Business confidence in the wider UK economy plunged in May as companies were shaken by developments in the crisis-hit eurozone, a survey showed today.
The Lloyds Bank Wholesale Banking and Markets Business Barometer fell to minus 21% from 26% last month, meaning most respondents are negative on the view of the economy.
The eurozone crisis continued to escalate throughout May as fears grew over the health of the Spanish economy and the possibility of Greece exiting the euro.
Trevor Williams, chief economist at Lloyds Bank Wholesale Banking -amp; Markets, said: "The renewed concern around the eurozone is clearly having an impact on businesses' sentiment towards prospects for the UK economy and, to a lesser extent, to their own prospects."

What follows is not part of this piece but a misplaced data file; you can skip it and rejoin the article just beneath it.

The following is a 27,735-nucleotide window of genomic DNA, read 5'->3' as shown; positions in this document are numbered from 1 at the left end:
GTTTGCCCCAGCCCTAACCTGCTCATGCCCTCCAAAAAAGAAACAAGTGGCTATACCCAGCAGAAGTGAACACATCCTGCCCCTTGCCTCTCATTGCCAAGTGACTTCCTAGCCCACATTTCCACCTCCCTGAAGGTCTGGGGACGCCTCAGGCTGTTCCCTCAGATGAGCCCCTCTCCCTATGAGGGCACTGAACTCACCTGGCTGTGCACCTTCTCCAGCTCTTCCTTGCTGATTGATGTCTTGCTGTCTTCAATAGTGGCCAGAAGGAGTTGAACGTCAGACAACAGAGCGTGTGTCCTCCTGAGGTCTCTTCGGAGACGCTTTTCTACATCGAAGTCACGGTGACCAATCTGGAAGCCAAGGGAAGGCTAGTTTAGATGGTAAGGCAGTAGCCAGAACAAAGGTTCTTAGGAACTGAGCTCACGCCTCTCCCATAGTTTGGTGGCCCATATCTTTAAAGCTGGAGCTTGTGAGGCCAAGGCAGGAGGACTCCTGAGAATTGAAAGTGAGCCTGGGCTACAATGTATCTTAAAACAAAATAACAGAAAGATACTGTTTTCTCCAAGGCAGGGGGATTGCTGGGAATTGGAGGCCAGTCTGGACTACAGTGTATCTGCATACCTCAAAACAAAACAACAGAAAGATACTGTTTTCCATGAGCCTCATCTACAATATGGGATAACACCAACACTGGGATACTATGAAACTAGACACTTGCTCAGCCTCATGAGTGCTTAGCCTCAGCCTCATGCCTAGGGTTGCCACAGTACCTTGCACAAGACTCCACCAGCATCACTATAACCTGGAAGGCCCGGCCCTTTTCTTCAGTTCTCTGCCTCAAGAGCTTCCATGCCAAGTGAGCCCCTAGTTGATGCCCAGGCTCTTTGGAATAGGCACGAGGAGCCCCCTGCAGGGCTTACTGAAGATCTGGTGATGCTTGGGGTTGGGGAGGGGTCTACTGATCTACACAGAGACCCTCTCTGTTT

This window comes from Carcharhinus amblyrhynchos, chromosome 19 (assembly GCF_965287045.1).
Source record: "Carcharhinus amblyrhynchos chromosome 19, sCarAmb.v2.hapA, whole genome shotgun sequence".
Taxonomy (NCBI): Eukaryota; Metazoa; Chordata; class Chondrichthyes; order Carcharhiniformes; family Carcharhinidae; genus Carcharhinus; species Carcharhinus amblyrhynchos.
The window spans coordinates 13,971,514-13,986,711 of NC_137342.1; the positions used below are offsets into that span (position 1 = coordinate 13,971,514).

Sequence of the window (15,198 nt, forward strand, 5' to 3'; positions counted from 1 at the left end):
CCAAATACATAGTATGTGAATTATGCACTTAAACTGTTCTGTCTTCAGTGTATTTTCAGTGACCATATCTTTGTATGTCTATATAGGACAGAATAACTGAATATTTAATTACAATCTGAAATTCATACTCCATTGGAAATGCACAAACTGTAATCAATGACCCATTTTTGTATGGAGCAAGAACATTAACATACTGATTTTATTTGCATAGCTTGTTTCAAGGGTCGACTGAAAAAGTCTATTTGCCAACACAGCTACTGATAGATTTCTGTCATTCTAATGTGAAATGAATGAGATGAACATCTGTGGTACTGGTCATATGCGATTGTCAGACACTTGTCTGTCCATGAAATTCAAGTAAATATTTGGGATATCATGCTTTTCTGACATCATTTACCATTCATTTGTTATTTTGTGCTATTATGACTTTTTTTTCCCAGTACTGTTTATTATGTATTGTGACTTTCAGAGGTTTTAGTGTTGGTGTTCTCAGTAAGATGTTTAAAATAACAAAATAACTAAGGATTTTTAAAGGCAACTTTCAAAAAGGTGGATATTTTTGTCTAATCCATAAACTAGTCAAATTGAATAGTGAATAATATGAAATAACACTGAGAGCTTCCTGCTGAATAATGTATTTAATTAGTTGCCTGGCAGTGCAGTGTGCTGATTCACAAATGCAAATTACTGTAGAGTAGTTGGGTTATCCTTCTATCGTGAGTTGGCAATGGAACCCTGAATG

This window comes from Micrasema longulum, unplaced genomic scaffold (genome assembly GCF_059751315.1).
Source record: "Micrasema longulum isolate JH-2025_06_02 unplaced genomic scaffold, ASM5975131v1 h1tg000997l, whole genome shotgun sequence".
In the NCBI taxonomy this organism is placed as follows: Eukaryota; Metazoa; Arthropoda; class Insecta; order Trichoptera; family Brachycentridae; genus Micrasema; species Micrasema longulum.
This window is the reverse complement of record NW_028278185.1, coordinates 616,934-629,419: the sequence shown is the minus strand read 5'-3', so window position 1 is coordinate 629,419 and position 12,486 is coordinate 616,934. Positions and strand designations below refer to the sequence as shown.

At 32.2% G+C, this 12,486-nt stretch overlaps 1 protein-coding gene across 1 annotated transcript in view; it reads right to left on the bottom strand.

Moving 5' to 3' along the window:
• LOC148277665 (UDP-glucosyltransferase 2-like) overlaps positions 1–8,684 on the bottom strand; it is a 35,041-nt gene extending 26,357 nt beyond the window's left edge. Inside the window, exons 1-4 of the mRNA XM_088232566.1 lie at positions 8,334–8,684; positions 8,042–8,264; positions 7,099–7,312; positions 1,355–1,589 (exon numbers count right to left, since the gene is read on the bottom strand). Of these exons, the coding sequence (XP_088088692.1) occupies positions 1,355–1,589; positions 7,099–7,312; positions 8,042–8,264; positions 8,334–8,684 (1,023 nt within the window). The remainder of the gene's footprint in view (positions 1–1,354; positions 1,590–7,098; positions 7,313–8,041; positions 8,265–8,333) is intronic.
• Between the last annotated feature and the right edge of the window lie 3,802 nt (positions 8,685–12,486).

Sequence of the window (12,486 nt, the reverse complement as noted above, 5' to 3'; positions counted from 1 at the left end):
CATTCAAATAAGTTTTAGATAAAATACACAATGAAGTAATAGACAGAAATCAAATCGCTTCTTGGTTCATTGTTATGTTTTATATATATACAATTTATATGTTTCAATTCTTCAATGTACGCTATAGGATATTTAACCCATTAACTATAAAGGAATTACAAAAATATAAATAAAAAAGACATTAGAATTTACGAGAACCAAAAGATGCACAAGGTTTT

Companies also became less confident about their own prospects, although the decline was not as severe as the sentiment towards the broader economic outlook.
Businesses' confidence in relation to their own prospects currently stands at 35%, down eight points on April's 43%, Lloyds said, which still remains higher than during the worst of the financial crisis in 2008/09.
The survey data suggests an underlying 0.2% growth in gross domestic product (GDP) between April and June, Lloyds said, but only once the impact of the Diamond Jubilee is taken into account, which is likely to have reduced growth by 0.5 percentage points. The most notable declines in confidence in May came in the North and Midlands and in the retail and distribution sector.
An Ulster Bank PMI report revealed last month that business activity in the Northern Ireland private sector economy has continued to decrease, making it the hardest hit region in the UK and extending the current period of reduction to six months.
The deepening troubles in the eurozone have also hit confidence on stock markets.